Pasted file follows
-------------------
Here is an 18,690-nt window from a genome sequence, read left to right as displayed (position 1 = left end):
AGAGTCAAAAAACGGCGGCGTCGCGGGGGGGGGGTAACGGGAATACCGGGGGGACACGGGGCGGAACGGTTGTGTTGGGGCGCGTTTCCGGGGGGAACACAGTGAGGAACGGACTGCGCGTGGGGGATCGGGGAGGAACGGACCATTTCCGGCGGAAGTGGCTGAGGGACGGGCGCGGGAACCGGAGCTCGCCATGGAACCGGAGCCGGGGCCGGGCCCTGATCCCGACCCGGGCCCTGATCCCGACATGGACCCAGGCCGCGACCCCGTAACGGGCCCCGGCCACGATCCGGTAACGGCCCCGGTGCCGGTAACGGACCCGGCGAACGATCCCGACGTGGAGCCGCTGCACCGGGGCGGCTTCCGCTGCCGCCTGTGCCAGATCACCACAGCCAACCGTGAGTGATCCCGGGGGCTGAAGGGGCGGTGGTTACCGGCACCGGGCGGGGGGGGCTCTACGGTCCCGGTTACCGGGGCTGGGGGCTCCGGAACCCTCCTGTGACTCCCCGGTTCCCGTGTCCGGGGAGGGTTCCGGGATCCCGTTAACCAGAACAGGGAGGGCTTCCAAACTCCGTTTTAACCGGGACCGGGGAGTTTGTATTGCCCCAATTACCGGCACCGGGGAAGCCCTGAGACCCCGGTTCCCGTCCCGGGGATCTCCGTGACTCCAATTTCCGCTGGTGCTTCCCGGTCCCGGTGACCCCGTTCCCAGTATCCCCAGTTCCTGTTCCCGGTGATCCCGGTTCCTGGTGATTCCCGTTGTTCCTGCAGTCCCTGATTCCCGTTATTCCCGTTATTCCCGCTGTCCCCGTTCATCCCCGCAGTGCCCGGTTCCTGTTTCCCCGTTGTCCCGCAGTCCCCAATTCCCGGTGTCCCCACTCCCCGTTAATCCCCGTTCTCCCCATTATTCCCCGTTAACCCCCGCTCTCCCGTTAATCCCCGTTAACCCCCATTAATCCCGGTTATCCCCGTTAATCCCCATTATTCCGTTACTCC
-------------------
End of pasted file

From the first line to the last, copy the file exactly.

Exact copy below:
Here is an 18,690-nt window from a genome sequence, read left to right as displayed (position 1 = left end):
AGAGTCAAAAAACGGCGGCGTCGCGGGGGGGGGGTAACGGGAATACCGGGGGGACACGGGGCGGAACGGTTGTGTTGGGGCGCGTTTCCGGGGGGAACACAGTGAGGAACGGACTGCGCGTGGGGGATCGGGGAGGAACGGACCATTTCCGGCGGAAGTGGCTGAGGGACGGGCGCGGGAACCGGAGCTCGCCATGGAACCGGAGCCGGGGCCGGGCCCTGATCCCGACCCGGGCCCTGATCCCGACATGGACCCAGGCCGCGACCCCGTAACGGGCCCCGGCCACGATCCGGTAACGGCCCCGGTGCCGGTAACGGACCCGGCGAACGATCCCGACGTGGAGCCGCTGCACCGGGGCGGCTTCCGCTGCCGCCTGTGCCAGATCACCACAGCCAACCGTGAGTGATCCCGGGGGCTGAAGGGGCGGTGGTTACCGGCACCGGGCGGGGGGGGCTCTACGGTCCCGGTTACCGGGGCTGGGGGCTCCGGAACCCTCCTGTGACTCCCCGGTTCCCGTGTCCGGGGAGGGTTCCGGGATCCCGTTAACCAGAACAGGGAGGGCTTCCAAACTCCGTTTTAACCGGGACCGGGGAGTTTGTATTGCCCCAATTACCGGCACCGGGGAAGCCCTGAGACCCCGGTTCCCGTCCCGGGGATCTCCGTGACTCCAATTTCCGCTGGTGCTTCCCGGTCCCGGTGACCCCGTTCCCAGTATCCCCAGTTCCTGTTCCCGGTGATCCCGGTTCCTGGTGATTCCCGTTGTTCCTGCAGTCCCTGATTCCCGTTATTCCCGTTATTCCCGCTGTCCCCGTTCATCCCCGCAGTGCCCGGTTCCTGTTTCCCCGTTGTCCCGCAGTCCCCAATTCCCGGTGTCCCCACTCCCCGTTAATCCCCGTTCTCCCCATTATTCCCCGTTAACCCCCGCTCTCCCGTTAATCCCCGTTAACCCCCATTAATCCCGGTTATCCCCGTTAATCCCCATTATTCCGTTACTCC